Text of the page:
Celebrations and Holidays
Unitarian Universalist congregations have several beautiful and unique celebrations and also recognize holidays from diverse religious traditions. Secular holidays, such as Earth Day, Thanksgiving and Martin Luther King Jr. Sunday are also part of our year.
We celebrate child dedications, coming of age, weddings and memorials for members of our congregation, and we provide facilities for weddings, memorials and celebrations for the wider Santa Barbara community.
We celebrate the marriage of all loving couples with unique ceremonies that reflect the love, commitment and joy that come with this important occasion. Our ministers provide this service for members of the congregation, but are also available for outside weddings from time to time. If you are interested in renting the Unitarian Society for your wedding, please visit our weddings page. If you are interested in speaking with a minister about officiating a wedding, please contact our ministers directly.
Memorial services are an opportunity to celebrate and and honor a unique and precious life. Because of this, each memorial service for a member of the Unitarian Society is developed by the family in consultation with one of the ministers. We are also a welcoming sanctuary for families from many different traditions and backgrounds. If you are interested in renting the Unitarian Society for a memorial, please contact our facilities manager, Greg Otero. If you are interested in speaking with a minister about presiding at a memorial, please contact our ministers directly.
We welcome babies and young children into our community with a simple, joyful ceremony, during a Sunday worship service or in a private family gathering. We celebrate the promise of a child’s life and bestow the blessings of the community in support of the child and family. Contact one of our ministers for more information.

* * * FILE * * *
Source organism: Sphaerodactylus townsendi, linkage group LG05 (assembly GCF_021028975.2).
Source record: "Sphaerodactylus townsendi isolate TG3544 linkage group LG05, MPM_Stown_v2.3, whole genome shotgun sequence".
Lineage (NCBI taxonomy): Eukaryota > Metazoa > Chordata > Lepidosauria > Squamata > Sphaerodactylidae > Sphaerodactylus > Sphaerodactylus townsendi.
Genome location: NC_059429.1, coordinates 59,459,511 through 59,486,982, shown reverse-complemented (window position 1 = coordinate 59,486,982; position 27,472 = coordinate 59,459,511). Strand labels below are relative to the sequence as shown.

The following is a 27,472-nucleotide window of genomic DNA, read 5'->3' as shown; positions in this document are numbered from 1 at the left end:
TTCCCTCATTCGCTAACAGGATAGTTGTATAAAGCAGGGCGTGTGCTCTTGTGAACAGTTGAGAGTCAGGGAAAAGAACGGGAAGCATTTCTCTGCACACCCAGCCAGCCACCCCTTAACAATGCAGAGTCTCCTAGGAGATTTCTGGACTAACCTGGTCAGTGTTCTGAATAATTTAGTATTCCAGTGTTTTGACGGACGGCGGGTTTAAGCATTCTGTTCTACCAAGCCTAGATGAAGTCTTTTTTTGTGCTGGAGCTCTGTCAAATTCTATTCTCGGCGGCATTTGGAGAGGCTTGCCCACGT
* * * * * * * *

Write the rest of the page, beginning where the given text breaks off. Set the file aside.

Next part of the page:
Coming of Age
Coming of Age is our celebration of young people making the transition from childhood to adolescence. This passage takes place around 8th grade, when bodies and minds are beginning the journey to spiritual adulthood. A Coming of Age Recognition Ceremony takes place during May. Contact our Religious Education Program Director for more information.
The passage from teenager to young adult is profound. A Bridging Ceremony symbolically walks the young person out of a circle of teenagers and into the beginning of adult life. This ceremony publicly acknowledges that the individual is no longer a child, but an adult with all responsibilities and rights that accompany this new stage of life. Contact our Religious Education Program Director for more information.
Water Ceremony & Ingathering
On the Sunday after Labor Day, we celebrate the beginning of a new church year with this special service. Each person brings some water with them to the service – water collected from their travels over the summer or their own backyard or favorite beach – and we pour these waters into a common bowl. This symbolizes the way that our many streams of life meet and merge into a powerful community and how the unique gifts that each of us bring are shared by all.
Dia de los Muertos
Our joyful and powerful “Day of the Dead” service happens each year on the Sunday before Halloween. In this multigenerational service, everyone is invited to bring mementos and photos of loved ones who have died to place upon our community altar. There is a special celebration with food and crafts between services.
Christmas Eve Candlelight Services
We host three different services on Christmas Eve, at 5pm, 7pm and 9pm. The 5pm service is our Family Service, with interactive, multigenerational storytelling and favorite Christmas Carols. The 7pm service is Lessons and Carols, telling the traditional story of Christmas and reflecting on the meaning of the holiday. The 9pm service features special music and a more meditative tone. All services end with candlelight and the singing of Silent Night.
This service takes place in the spring. Members of the congregation bring a flower to the Sunday service and during the service all the blooms are gathered into a shared vase. The flowers are blessed by the congregation and then, the end of the service, each person brings home a flower different from the one they brought. The Flower communion service was originally created in 1923 by Unitarian minister Norbert Capek, who founded the Unitarian Church in Czechoslovakia. The service was later brought to the United States by his wife, Maya.
“The significance of the flower communion is that as no two flowers are alike, so no two people are alike, yet each has a contribution to make. Together the different flowers form a beautiful bouquet. Our common bouquet would not be the same without the unique addition of each individual flower, and thus it is with our church community: it would not be the same without each and every one of us. Thus this service is a statement of our community.” – Reginald Zottoli